Neonatology Malpractice

Neonatology is the branch of medicine dedicated to caring for infants from birth to the age of 28 days. Neonatologists specialize in the care of infants born prematurely, with birth defects, or with other problems that occur at birth or shortly thereafter. Like all physicians, neonatologists can be sued for malpractice. However, because many problems that occur in babies born prematurely or with other problems, it is often difficult to determine whether problems with the baby were the result of negligence or merely the natural consequences of the underlying condition afflicting the newborn.

There are three levels of care provided to newborns: primary, secondary, and tertiary. Not all hospitals have all three levels of care available. In fact, not all hospitals with maternity wards even have neonatologists on staff. Others only have neonatologists on duty at certain hours. Primary birth centers generally do not have a special care nursery. Secondary birth centers usually have a special care nursery that can take care of the needs of some, but not all, types of sick newborns. Tertiary care is the highest level of care available to newborns. These canters have 24-hour neonatology coverage and generally have state-of-the-art equipment to care for the sickest newborns.


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One issue that arises in cases alleging neonatology malpractice is whether the child was born in the appropriate hospital. Time often does not allow a mother to give birth in the most appropriate hospital for her child’s needs. If, however, there is an indication that a baby could have problems at birth that require care by a neonatologist, liability could be imposed on the responsible parties if the baby is born in the wrong type of hospital. If the decision to have the child at a primary birth center is made by the mother’s obstetrician, the obstetrician would be liable for any resulting harm to the child. Often this decision is made in conjunction with a neonatologist from a tertiary care hospital. If a neonatologist improperly advises an obstetrician that a newborn does not need neonatology care, the neonatologist could be held liable for malpractice.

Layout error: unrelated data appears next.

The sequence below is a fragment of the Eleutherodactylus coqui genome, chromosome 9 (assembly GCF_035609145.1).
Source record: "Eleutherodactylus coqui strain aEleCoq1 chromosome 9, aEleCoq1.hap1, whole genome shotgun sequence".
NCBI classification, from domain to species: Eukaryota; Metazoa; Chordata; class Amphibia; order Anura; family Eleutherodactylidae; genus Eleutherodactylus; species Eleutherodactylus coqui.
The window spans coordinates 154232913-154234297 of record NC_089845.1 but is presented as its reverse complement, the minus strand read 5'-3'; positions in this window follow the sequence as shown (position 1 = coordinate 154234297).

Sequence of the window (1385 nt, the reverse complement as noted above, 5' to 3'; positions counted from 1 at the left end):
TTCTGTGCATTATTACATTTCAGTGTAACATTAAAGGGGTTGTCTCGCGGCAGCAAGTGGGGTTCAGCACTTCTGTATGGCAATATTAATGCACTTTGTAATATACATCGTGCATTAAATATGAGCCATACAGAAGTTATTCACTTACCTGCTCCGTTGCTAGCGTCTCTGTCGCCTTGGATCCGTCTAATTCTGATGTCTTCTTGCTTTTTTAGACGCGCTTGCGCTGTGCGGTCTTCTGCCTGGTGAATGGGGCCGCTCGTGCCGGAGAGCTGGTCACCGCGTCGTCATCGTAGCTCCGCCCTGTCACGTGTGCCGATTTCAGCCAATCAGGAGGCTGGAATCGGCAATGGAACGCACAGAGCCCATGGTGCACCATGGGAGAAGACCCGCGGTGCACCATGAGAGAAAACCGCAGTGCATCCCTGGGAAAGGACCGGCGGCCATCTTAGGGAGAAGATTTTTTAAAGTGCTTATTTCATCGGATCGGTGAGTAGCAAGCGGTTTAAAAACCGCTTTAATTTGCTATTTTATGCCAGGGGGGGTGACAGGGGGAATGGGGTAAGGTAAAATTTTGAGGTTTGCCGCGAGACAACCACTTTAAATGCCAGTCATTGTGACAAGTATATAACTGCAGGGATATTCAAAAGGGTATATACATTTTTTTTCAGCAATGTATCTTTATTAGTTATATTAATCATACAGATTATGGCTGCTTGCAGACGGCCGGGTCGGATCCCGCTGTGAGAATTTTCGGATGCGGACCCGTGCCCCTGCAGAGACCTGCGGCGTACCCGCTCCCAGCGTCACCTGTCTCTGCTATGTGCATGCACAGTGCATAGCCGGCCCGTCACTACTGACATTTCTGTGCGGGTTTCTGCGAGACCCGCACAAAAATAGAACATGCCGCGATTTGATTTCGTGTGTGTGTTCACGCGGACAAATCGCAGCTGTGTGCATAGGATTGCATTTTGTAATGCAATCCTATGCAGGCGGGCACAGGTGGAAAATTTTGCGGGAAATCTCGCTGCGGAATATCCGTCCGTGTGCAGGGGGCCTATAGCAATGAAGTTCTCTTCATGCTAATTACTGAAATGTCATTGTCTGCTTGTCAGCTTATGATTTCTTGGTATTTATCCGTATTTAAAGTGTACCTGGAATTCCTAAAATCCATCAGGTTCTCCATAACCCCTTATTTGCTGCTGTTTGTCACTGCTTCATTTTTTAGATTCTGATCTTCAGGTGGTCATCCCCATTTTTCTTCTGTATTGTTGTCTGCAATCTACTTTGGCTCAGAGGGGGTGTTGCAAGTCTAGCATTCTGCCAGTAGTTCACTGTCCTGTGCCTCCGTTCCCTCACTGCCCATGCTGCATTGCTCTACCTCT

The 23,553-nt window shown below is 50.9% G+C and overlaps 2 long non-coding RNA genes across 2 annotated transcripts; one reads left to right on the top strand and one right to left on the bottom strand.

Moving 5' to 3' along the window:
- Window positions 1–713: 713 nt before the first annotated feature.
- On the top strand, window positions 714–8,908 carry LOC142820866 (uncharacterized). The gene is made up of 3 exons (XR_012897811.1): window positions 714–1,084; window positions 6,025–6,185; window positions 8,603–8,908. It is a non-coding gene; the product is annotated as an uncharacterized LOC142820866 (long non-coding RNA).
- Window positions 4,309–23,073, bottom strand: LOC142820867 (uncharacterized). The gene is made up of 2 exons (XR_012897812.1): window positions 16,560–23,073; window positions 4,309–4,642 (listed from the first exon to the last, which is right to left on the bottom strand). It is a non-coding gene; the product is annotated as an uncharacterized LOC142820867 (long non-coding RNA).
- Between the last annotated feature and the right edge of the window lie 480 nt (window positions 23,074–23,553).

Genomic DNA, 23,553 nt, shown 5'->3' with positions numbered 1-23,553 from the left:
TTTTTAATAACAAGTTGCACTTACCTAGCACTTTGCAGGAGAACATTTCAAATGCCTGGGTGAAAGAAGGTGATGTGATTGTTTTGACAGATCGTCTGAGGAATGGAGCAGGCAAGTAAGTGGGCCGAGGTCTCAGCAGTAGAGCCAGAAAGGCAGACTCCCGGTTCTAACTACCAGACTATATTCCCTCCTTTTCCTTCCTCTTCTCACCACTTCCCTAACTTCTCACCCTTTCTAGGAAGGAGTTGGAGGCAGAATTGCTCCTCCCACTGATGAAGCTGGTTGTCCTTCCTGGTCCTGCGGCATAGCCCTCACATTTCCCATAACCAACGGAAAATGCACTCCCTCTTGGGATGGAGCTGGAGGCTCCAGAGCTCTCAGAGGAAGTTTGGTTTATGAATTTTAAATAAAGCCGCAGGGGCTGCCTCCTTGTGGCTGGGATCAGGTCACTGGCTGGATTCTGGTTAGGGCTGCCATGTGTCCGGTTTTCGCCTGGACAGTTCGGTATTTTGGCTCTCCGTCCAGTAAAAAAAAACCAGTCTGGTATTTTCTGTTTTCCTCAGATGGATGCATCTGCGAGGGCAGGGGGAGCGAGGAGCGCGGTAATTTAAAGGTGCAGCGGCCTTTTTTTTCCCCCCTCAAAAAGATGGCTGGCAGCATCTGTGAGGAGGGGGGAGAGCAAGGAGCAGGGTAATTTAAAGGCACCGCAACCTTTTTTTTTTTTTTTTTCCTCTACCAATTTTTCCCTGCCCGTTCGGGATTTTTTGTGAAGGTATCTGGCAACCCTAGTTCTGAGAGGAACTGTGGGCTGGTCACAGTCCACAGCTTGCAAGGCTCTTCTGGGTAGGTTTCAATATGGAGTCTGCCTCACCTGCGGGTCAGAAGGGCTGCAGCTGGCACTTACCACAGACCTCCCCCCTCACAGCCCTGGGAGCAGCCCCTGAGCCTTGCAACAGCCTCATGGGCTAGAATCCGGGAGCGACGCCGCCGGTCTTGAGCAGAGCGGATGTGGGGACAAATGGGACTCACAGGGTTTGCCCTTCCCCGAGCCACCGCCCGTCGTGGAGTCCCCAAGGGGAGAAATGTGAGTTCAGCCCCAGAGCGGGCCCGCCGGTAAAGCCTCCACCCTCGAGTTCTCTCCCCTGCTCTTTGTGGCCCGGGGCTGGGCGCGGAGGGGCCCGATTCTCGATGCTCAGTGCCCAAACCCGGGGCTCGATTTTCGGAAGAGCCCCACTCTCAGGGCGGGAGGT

• Failure to properly monitor infants in the neonatal intensive care unit. Newborns in the intensive care unit require constant monitoring to regulate the vital signs, feeding, and other medical issues. Failure to monitor or failure to supervise the monitoring process can lead to liability for neonatologists.
  • Failure to diagnose intestinal obstruction. Intestinal obstruction is a common problem in premature babies. The failure to identify this problem and treat it in a timely fashion can lead to liability for neonatologists.
  • Failure to diagnose infection in a newborn. Infection is a common cause of death in newborns confined to an intensive care unit. Failure to identify and treat infections in newborns can lead to malpractice liability for neonatologists.